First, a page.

'Democracy is at stake in this election': With control of the Senate up for grabs in Georgia, organizers hit the ground to mobilize voters

Marquise Francis
·National Reporter & Producer
·5-min read

If Democrats can win a pair of Senate runoff races in Georgia in January, they will take control of Congress in addition to the White House next year. If not, Mitch McConnell’s Republicans will retain the Senate — and their ability to stifle any attempts at passing progressive legislation.

There’s a chance Democrats can win both races, but they’ll have their work cut out for them. Local activists, however, say they’re up for the challenge.

“Democracy is at stake in this election,” Deborah Scott, executive director of Georgia STAND-UP, a progressive activist group, told Yahoo News. “It’s so fitting that it’s happening right here in Georgia — a Southern state, a former slave state — and the base of it is Black women.”

Although Election Day is past and Joe Biden is the president-elect, there are still two Senate races left to deal with because in Georgia, a winning candidate has to hit 50 percent of the vote. Otherwise, the top two vote getters face off in a runoff election.

So in January, Republican Sen. Kelly Loeffler will have to fend off a challenge from Democrat Raphael Warnock, the senior pastor of Ebenezer Baptist Church in Atlanta, where Martin Luther King Jr. once pastored. Meanwhile, Republican Sen. David Perdue will attempt to keep his seat against Democrat Jon Ossoff, a 33-year-old former House candidate who’s proved to be a skilled fundraiser.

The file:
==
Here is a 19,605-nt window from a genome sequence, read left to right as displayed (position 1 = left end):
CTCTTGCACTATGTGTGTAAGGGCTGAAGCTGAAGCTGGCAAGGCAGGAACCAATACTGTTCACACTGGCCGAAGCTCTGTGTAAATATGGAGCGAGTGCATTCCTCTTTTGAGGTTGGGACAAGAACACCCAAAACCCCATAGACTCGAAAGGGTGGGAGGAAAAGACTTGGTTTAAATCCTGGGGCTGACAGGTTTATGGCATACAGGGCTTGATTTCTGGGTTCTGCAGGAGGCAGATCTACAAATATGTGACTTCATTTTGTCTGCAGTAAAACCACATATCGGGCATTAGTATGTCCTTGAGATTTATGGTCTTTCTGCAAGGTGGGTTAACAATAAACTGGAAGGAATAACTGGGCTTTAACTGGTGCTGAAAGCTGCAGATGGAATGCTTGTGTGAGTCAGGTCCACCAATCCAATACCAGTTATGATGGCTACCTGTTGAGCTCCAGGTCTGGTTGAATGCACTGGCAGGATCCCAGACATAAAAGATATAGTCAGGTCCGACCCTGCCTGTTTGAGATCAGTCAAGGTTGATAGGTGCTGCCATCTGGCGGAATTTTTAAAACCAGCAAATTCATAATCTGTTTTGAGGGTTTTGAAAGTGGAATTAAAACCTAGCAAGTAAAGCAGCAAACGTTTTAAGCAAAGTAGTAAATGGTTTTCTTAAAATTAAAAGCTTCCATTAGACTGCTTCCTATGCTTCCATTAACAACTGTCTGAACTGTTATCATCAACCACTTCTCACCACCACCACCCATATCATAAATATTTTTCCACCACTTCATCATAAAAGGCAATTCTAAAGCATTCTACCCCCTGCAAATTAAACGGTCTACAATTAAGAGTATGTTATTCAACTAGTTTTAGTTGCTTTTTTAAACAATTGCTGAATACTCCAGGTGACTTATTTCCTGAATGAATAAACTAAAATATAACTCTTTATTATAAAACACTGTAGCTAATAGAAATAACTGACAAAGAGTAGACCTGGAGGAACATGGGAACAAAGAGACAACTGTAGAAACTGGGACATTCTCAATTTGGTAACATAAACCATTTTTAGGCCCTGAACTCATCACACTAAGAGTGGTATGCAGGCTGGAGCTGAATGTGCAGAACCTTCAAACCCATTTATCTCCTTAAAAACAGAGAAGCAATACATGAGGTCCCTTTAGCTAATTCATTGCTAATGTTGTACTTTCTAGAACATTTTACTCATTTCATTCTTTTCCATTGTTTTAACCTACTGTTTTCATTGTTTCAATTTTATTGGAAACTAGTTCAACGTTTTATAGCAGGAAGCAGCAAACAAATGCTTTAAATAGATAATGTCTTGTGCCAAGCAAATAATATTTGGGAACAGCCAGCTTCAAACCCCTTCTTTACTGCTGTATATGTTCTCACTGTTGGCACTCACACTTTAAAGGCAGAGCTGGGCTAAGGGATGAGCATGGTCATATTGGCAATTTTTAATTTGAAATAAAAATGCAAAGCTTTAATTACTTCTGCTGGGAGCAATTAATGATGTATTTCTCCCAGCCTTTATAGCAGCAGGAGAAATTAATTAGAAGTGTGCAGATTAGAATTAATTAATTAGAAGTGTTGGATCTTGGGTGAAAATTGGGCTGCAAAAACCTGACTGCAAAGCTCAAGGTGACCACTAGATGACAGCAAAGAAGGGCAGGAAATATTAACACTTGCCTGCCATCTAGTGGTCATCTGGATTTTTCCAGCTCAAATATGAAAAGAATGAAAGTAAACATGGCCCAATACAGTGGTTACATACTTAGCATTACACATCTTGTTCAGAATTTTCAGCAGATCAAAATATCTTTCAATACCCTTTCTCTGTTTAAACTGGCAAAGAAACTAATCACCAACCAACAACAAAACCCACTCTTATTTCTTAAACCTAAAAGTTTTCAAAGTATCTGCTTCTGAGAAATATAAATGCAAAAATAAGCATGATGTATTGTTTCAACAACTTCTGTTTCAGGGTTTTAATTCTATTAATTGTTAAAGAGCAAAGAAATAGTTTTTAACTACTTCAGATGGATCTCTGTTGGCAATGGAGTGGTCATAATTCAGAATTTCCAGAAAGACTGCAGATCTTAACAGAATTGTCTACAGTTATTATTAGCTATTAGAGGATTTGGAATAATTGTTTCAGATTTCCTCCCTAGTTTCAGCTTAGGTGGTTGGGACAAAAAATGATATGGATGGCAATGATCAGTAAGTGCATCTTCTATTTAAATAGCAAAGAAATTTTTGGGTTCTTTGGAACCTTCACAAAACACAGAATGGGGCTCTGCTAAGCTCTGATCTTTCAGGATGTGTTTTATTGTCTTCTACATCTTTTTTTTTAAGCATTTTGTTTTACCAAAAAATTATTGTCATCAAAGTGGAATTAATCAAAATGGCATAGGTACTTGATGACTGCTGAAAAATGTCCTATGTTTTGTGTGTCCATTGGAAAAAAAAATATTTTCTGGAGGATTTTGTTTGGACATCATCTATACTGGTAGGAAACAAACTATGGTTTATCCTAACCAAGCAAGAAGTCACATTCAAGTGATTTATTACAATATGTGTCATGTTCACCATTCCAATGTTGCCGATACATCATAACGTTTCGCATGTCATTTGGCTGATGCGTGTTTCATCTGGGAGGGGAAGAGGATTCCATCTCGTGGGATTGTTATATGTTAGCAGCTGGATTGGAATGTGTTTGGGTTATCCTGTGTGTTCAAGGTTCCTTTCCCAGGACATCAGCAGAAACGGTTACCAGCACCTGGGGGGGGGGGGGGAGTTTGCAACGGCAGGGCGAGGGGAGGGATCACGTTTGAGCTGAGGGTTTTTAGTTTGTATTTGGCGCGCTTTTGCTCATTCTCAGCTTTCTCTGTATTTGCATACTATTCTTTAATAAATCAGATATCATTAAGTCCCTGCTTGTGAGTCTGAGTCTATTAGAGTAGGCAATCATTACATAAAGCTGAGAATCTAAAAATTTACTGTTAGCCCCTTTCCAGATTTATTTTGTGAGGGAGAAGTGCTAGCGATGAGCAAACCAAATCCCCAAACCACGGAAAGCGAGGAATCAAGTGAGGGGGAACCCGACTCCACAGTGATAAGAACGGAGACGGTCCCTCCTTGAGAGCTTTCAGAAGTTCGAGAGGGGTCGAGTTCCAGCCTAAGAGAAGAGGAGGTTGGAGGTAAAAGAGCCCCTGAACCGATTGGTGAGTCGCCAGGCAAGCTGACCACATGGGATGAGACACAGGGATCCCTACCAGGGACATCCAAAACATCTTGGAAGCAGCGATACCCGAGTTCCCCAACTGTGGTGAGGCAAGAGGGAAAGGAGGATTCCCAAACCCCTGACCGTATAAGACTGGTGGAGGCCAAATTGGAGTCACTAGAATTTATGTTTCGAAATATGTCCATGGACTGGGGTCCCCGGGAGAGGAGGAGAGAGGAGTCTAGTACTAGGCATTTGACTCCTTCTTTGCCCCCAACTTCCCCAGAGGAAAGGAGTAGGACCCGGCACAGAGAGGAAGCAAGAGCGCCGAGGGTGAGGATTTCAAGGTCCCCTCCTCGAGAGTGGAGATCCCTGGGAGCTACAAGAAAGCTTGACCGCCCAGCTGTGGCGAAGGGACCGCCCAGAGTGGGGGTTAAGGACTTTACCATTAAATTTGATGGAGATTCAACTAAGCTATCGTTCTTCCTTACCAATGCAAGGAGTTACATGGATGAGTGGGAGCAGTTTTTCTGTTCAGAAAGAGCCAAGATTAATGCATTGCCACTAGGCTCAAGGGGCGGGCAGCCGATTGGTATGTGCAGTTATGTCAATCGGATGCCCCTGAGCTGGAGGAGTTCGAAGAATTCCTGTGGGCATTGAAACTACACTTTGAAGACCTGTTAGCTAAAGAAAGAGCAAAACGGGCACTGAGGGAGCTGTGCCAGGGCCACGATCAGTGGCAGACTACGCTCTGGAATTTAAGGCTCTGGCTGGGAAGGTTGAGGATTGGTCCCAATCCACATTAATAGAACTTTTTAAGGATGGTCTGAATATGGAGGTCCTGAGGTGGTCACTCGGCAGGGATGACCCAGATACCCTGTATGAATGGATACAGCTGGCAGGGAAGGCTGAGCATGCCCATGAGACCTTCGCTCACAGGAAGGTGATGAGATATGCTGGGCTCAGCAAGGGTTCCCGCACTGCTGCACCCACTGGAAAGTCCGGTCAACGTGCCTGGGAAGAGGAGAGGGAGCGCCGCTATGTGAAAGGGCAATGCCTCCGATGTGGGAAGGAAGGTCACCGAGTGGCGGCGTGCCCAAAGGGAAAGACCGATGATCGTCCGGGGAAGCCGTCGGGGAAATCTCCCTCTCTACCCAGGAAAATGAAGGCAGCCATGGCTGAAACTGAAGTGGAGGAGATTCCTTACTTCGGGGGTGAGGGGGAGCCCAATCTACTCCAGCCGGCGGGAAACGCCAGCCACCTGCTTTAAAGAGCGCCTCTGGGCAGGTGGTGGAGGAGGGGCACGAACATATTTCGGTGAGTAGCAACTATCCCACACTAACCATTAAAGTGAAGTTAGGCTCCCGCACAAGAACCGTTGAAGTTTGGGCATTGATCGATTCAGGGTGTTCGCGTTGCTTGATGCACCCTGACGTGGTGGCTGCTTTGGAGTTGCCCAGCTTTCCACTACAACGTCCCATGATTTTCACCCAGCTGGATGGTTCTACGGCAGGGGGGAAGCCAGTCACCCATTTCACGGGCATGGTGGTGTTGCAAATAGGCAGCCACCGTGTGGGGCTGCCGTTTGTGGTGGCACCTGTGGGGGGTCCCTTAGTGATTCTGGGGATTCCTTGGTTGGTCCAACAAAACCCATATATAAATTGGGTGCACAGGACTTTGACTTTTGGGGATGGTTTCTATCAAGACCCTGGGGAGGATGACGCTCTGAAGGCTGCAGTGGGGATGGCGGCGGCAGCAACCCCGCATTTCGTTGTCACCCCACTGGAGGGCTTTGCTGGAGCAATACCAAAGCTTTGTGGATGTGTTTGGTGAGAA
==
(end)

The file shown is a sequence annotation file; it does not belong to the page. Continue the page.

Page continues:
Kelly Loeffler and Marco Rubio
Republican U.S. Senate candidate Kelly Loeffler with Sen. Marco Rubio at a "Save Our Majority" campaign rally on Wednesday. (Jessica McGowan/Getty Images)

Perdue, who was elected in 2014, is up for reelection for the first time. Loeffler, a 49-year-old businesswoman, GOP megadonor and co-owner of the WNBA’s Atlanta Dream, was appointed to her seat by Georgia Gov. Brian Kemp earlier this year after Sen. Johnny Isakson retired due to health problems.

The fact that Democrats have even a chance of winning one or both of Georgia’s Senate seats is itself a triumph of activism. In particular, former gubernatorial candidate and state House Minority Leader Stacey Abrams has been praised for registering some 800,000 Georgians to vote in this year’s election, and is still raising millions of dollars to help push Ossoff and Warnock across the finish line.

“Stacey is the architect of how we are where we are in Georgia,” DuBose Porter, the former chairman of the state Democratic Party, told Yahoo News earlier this month.

Scott, the progressive activist, agreed with that assessment.

“I love Stacey and I support what she’s doing, and we’re glad that she’s able to bring the attention to such an important issue,” Scott said. “So we’re excited about that, and we see the impact. But we have some base-building organizations that have been here for 10, 15, 20 years and have been working on building the base. Because not only do we do voter registration, we do voter education and leadership development.”